Jyme L. Nichols, Director of Nutrition, Bluebonnet Feeds & Stride Animal Health
The human digestive tract and equine digestive tract have surprising similarities. The burden of human digestive diseases remains staggering in the United States, according to a recent study sponsored by the National Institute of Health. Many diseases of the human digestive tract are a result of not fully digesting our foods which can result in irritating symptoms such as intestinal gas, bloating, cramping, heartburn, and diarrhea. Interestingly enough, horses may suffer many of the same digestive discomforts from poorly digested foods. A new shift in nutritional health is emerging as the use of enzymes in the daily diet is becoming more common in both humans and horses.
Enzymes are responsible for thousands of metabolic processes that sustain life. When horses eat food, they don’t absorb food, they instead absorb nutrients. Food that a horse eats must first be converted to absorbable nutrients such as amino acids (from protein), fatty acids (from fat), and simple sugars (from carbohydrates). Enzymes act as a catalyst for this metabolic conversion from food to nutrients. In simple terms, enzymes are required to break down food in the digestive tract so that a horse can utilize the nutrients the food provides.
Enzymes are very specific to the substrate in which they interact with, meaning enzymes are not one-size-fits-all. To put this in perspective, consider how a padlock requires a specific key in order to be unlocked. Enzymes are a lot like a key, and food is a lot like a padlock. Food travels through the horse’s digestive tract waiting to meet up with the exact enzyme needed to “unlock the bond” so that smaller, more easily absorbed nutrients can be released. These nutrients are then absorbed and utilized by the horse.
As you look at feed labels and are determining which enzymes might be beneficial to a horse it is important to know which enzymes are appropriate for the major nutrients that a horse requires on a daily basis. For example, protein in the diet is broken down to amino acids by proteolytic enzymes, or proteases. Cellulose in forage requires the enzyme cellulase, and the enzyme required for digestion of fat is lipase. Amylaseis the enzyme that helps in the digestion of starch.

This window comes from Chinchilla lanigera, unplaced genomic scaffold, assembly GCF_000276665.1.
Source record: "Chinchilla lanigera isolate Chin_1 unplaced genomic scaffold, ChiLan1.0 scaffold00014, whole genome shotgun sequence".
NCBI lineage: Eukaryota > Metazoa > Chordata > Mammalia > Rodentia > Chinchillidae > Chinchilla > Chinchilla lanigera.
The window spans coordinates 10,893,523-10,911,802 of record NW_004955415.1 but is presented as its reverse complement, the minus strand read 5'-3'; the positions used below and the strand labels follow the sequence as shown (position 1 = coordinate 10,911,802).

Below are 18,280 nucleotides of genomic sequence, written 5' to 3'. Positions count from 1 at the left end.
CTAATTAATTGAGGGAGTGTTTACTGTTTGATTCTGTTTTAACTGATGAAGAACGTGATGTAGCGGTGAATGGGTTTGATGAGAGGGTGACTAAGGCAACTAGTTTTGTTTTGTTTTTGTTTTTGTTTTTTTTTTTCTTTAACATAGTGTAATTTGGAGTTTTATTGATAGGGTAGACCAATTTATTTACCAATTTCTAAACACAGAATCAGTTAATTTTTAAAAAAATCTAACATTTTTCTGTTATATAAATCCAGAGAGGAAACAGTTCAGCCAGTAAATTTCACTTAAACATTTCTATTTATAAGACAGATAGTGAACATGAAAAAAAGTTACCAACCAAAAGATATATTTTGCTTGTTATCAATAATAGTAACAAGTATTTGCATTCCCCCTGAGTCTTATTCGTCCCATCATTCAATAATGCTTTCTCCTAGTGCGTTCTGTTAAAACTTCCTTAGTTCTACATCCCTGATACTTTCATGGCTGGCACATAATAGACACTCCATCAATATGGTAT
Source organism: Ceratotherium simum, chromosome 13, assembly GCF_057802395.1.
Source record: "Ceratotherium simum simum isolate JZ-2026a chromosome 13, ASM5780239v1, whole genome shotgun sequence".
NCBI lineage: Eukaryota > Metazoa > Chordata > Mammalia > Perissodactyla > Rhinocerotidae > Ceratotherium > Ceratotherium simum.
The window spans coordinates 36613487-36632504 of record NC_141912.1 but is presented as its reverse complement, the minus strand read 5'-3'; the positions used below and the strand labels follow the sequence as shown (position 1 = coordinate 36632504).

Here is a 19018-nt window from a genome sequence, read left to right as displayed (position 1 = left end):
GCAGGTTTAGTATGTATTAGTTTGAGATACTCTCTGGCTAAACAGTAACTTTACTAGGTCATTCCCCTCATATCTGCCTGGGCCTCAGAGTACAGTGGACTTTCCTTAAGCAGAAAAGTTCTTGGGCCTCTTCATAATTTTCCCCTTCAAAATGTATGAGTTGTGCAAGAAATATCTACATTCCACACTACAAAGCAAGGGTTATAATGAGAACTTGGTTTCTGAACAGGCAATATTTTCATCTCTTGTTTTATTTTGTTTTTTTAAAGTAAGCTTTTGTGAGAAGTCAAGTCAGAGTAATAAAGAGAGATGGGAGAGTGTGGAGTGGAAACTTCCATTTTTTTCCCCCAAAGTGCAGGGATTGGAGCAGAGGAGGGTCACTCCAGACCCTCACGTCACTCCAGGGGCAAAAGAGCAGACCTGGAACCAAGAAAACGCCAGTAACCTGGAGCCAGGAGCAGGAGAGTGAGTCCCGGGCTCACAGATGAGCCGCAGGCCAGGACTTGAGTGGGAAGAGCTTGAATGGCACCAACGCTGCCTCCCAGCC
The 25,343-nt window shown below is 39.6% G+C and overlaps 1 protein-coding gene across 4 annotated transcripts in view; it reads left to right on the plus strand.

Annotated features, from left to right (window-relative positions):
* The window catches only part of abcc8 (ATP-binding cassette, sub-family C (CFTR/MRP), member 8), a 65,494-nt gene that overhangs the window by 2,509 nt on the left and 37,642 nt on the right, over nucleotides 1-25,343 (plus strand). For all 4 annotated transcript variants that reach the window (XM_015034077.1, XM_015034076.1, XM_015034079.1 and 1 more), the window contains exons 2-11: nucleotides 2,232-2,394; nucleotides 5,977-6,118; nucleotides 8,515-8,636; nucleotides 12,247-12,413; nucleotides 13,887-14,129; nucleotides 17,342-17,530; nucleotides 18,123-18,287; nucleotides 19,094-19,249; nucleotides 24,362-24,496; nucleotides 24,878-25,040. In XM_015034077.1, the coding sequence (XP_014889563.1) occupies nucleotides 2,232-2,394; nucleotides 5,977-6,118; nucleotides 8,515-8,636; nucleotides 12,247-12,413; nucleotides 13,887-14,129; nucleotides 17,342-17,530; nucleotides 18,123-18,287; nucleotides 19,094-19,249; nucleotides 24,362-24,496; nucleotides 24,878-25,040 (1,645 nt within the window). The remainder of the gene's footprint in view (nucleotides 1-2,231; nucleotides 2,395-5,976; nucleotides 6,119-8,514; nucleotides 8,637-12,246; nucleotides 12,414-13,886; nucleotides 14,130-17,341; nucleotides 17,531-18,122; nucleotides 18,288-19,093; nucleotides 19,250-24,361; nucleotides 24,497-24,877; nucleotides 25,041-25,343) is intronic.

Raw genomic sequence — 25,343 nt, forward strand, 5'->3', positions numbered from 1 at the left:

It is very important that starch be broken down and digested in the small intestine. If a horse is fed excessive volumes of starch (i.e. oats or sweet feed) it is possible for the small intestine to become overloaded which forces starch into the hind gut. When excess starch reaches the hind gut there is a high risk for the development of hind gut ulceration, acidosis, colic, and founder. By adding additional amounts of the enzyme amylase to the diet, a horse may break down and absorb more starch in the small intestine therefore reducing the chance of excess starch spilling over to the hind gut.
A research trial by Salem and colleagues published in the September 2015 issue of Journal of Equine Veterinary Scienceshowed that after only 15 days of adding enzymes to the diet, horses consumed more feed and digestibility was improved. An increase in digestibility and nutrient utilization leads to an improvement in feed efficiency. By improving feed efficiency other benefits are likely to follow such as better body condition and hair coat, increased weight gain, fewer instances of mild colic, reduction of diarrhea and loose stool, better attitude, and overall improvements in performance.
Horses do produce their own enzymes naturally, but there are certain situations that could disrupt this normal process. Some of these scenarios may include disease, low grade inflammation of the digestive tract, aging, pH imbalances, and chronic stress from training and hauling. We ask a lot of our horses every day. We have molded their feeding times to best fit our own schedules and they are constantly being exposed to new high-anxiety situations – all of which can negatively impact the digestive environment. Choosing a feed or providing a supplement that contains added enzymes is a small but effective way to help your horse survive the daily battles of his life that we often times overlook.